While the defendant contends that the imposition of GPS monitoring constitutes an unreasonable search or seizure of his person, questions of reasonableness are necessarily fact-dependent. See Scott v. Harris, 550 U.S. 372, 383, 127 S.Ct. 1769, 167 L.Ed.2d 686 (2007) (in Fourth Amendment context, court must " slosh [its] way through the factbound morass of 'reasonableness'" ); Commonwealth v. Krisco Corp., 421 Mass. 37, 42, 653 N.E.2d 579 (1995) (reasonableness inquiry in Fourth Amendment context " is highly dependent on the particular facts involved" ). Here, neither the Commonwealth nor the defendant presented evidence concerning the details of the GPS monitoring to which the defendant is subject. Absent such a record, we are unable to address the defendant's Fourth Amendment claims. See Doe v. Doe, 378 Mass. 202, 203, 390 N.E.2d 730 (1979) (" Where constitutional questions and matters of asserted public policy are raised, it is preferable to pass on the issues in light of a fully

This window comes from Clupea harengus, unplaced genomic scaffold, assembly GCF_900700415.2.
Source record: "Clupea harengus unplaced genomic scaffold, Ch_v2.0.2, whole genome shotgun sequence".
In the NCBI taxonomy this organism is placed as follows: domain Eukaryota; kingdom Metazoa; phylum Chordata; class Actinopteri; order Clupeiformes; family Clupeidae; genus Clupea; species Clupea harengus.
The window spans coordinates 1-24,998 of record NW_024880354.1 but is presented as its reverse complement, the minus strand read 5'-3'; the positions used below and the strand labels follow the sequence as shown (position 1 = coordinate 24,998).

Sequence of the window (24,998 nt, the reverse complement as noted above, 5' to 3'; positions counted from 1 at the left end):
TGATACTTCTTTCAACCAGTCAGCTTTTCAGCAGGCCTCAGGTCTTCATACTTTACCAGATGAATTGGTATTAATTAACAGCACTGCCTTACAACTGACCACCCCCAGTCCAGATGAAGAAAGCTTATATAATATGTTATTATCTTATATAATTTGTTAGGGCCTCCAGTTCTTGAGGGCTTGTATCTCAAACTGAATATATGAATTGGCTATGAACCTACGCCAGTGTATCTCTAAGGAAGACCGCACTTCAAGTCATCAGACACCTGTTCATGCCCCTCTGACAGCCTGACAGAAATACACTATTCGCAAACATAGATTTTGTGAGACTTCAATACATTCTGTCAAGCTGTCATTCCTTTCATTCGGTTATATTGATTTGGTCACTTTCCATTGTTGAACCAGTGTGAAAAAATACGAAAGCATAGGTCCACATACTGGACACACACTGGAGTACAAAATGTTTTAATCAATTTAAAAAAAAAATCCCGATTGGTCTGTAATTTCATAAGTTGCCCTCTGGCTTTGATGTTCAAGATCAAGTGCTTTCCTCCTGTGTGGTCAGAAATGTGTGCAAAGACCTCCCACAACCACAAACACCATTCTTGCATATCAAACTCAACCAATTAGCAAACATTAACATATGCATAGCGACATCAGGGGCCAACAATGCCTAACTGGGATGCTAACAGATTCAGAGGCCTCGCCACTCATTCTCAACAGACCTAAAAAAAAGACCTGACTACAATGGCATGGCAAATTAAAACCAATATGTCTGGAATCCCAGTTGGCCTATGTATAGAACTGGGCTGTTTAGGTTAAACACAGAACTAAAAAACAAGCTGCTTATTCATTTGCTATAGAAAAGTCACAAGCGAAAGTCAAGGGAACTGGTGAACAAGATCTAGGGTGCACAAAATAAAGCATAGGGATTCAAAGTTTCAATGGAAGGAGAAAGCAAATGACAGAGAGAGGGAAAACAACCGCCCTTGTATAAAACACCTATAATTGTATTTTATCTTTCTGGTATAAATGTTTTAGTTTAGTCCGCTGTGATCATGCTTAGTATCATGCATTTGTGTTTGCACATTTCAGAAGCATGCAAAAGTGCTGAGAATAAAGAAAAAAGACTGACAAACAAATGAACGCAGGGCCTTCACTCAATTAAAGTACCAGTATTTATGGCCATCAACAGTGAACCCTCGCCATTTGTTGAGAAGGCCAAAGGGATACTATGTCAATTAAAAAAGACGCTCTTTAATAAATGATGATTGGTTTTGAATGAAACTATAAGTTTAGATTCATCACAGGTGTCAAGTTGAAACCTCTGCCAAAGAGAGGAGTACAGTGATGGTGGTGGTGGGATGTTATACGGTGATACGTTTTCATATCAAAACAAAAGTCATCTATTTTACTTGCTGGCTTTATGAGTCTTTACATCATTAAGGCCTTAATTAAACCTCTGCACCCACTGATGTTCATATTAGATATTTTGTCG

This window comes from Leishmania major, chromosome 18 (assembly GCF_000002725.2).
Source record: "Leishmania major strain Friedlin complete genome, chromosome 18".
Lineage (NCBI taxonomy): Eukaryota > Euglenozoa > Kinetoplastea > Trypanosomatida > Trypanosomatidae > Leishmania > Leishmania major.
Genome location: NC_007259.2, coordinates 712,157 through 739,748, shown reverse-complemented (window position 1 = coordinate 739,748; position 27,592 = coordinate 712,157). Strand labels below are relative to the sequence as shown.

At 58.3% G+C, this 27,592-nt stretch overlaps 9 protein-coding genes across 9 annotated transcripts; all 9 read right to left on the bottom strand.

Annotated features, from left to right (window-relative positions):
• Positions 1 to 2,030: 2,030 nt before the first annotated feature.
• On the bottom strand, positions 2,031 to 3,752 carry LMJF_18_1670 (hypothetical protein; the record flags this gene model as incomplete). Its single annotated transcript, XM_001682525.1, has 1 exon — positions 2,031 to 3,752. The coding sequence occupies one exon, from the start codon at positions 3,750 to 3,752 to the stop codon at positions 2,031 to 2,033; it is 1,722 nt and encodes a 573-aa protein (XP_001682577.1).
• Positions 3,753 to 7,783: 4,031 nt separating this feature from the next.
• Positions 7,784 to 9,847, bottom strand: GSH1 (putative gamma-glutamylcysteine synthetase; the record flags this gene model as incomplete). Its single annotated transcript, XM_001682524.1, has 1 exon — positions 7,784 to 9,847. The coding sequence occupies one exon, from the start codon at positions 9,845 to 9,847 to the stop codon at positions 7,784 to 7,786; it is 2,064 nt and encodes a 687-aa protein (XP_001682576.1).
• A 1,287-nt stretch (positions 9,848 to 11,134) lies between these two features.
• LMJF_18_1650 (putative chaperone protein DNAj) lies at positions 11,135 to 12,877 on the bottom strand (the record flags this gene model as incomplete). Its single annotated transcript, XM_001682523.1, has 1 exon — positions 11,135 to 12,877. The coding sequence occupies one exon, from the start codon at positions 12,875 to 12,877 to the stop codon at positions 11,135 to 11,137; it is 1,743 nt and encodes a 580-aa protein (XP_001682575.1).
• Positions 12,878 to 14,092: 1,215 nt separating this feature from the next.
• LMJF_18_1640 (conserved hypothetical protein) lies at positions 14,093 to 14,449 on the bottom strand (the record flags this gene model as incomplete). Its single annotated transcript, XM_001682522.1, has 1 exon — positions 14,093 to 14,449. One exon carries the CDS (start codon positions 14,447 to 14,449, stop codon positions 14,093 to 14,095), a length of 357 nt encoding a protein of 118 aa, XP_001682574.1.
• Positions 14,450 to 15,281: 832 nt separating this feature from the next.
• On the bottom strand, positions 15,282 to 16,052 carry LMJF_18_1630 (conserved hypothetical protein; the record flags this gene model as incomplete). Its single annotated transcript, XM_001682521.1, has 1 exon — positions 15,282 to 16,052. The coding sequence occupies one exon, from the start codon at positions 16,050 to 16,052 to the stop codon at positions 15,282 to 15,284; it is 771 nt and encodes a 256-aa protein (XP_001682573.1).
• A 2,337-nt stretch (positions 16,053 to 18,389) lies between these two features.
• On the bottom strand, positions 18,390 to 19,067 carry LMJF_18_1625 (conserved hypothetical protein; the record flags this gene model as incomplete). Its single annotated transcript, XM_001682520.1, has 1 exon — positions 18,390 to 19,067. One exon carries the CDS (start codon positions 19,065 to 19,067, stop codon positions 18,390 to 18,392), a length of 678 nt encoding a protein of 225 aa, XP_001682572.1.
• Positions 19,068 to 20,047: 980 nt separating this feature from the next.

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developed trial record rather than, as here, in the abstract" ); Tardiff, petitioner, 328 Mass. 265, 267, 103 N.E.2d 265 (1952), quoting Atlantic Maritime Co . v. Gloucester, 228 Mass. 519, 522, 117 N.E. 924 (1917) (fact-finding duty " is not an appropriate function of a court of last resort" ).

3. Conclusion.

Where the defendant was sentenced to a probationary term for a predicate offense pursuant to G. L. c. 265, § 7, the sentencing judge was mandated to impose GPS monitoring as a condition of probation. Because the Commonwealth's appeal is now moot, however, see note 2, supra, we remand the matter to the single justice for entry of a judgment dismissing the Commonwealth's petition pursuant to G. L. c. 211, § 3.

So ordered.